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There were several stand-alone vector surveillance applications being used by the New York State Department of Health (NYSDOH) to support the reporting of mosquito, bird, and mammal surveillance and infection information implemented in early 2000s in response to West Nile virus. In subsequent... Read more

Content type: Abstract

NYS (excluding NYC) has a very robust Communicable Disease Electronic Surveillance System (CDESS). This system provides disease specific modules, as well as a tracking system for contacts, and a perinatal infant tracking system. This system provides an easy way for users to quickly download a... Read more

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New York State Department of Health (NYSDOH) implemented a Communicable Disease Electronic Surveillance System (CDESS), a single and secure application used by 57 local health departments (LHDs), hospital infection control programs and NYSDOH staff to collect, integrate, analyze, and report data... Read more

Content type: Abstract

The New York State Department of Health (NYSDOH) Syndromic Surveillance System consists of five components: 1. Emergency Department (ED) Phone Call System monitors unusual events or clusters of illnesses in the EDs of participating hospitals; 2. Electronic ED Surveillance System monitors ED... Read more

Content type: Abstract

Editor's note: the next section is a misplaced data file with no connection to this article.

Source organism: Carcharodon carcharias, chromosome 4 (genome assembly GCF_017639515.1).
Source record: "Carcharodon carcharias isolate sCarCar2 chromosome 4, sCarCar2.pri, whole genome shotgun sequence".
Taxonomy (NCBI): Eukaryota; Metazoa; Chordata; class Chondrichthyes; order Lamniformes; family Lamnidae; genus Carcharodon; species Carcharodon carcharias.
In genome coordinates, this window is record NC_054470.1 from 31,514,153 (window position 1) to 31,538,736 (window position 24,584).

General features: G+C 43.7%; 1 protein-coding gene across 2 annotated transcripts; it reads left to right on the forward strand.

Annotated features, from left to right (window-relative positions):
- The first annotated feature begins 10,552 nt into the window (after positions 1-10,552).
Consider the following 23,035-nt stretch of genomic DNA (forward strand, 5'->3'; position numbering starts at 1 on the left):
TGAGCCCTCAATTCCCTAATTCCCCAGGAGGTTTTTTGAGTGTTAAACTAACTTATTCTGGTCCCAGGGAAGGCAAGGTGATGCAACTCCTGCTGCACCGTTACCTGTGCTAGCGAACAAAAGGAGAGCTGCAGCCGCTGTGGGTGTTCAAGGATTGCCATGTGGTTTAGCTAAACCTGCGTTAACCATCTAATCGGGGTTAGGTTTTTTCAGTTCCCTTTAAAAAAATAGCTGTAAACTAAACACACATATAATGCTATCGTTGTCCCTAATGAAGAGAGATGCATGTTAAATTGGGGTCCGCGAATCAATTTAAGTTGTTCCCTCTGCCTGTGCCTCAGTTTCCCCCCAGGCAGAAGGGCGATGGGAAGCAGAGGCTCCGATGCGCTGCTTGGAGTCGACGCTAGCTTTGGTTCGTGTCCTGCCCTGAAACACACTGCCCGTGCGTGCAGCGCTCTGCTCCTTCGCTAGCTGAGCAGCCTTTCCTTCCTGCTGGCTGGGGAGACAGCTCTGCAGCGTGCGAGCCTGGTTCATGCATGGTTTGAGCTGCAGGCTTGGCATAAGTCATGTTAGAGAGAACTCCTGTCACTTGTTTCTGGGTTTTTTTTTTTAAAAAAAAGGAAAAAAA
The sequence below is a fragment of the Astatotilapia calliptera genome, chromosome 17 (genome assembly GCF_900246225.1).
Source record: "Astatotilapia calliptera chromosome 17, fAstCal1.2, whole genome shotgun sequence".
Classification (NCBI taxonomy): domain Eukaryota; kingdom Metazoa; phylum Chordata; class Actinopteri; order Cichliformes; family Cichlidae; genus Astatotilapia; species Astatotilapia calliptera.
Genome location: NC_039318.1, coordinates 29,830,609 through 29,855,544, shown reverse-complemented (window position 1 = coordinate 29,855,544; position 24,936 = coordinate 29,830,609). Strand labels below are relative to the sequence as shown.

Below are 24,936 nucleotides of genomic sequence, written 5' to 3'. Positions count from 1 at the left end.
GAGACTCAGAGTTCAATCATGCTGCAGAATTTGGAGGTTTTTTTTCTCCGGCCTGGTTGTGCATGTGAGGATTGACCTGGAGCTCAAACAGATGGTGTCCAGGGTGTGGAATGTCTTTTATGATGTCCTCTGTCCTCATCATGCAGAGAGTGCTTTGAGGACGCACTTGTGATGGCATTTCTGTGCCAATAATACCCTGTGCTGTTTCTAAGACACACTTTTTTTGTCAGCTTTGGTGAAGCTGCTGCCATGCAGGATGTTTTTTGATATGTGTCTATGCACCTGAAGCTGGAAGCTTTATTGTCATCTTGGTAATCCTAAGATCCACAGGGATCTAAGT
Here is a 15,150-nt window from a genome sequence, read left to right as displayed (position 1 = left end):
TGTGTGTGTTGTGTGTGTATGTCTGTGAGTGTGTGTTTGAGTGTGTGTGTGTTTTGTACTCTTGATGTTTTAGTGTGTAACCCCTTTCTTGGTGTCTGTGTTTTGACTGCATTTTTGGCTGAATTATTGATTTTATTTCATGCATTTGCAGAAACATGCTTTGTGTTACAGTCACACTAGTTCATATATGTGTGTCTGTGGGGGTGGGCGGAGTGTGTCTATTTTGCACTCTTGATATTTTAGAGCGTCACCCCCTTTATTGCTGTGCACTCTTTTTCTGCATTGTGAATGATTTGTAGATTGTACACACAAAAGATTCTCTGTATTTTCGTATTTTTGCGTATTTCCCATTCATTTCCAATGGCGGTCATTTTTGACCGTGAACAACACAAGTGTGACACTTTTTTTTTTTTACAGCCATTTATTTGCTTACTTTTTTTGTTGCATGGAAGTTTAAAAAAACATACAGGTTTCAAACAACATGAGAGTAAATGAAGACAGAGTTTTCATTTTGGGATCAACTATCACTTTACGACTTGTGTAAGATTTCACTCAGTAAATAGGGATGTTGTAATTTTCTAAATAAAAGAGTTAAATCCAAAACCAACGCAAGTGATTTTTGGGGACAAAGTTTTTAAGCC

Following an Oct 12-13, 2006 snowstorm, almost 400,000 homes in western New York lost power, some for up to 12 days. News reports said that emergency rooms saw many patients with CO exposure; 3 deaths were attributed to CO poisoning. As part of NYS DOH’s syndromic surveillance system, electronic... Read more

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Most outbreaks are small and localized in nature, although it is larger outbreaks that result in the most public attention. So a solution to manage an outbreak has to be able to accommodate a response to small outbreaks in a single jurisdiction scalable up to outbreaks that involve thousands of... Read more

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National Syndromic
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Email:nssp@cdc.gov

The National Syndromic Surveillance Program (NSSP) is a collaboration among states and public health jurisdictions that contribute data to the BioSense Platform, public health practitioners who use local syndromic surveillance systems, Center for Disease Control and Prevention programs, other federal agencies, partner organizations, hospitals, healthcare professionals, and academic institutions.

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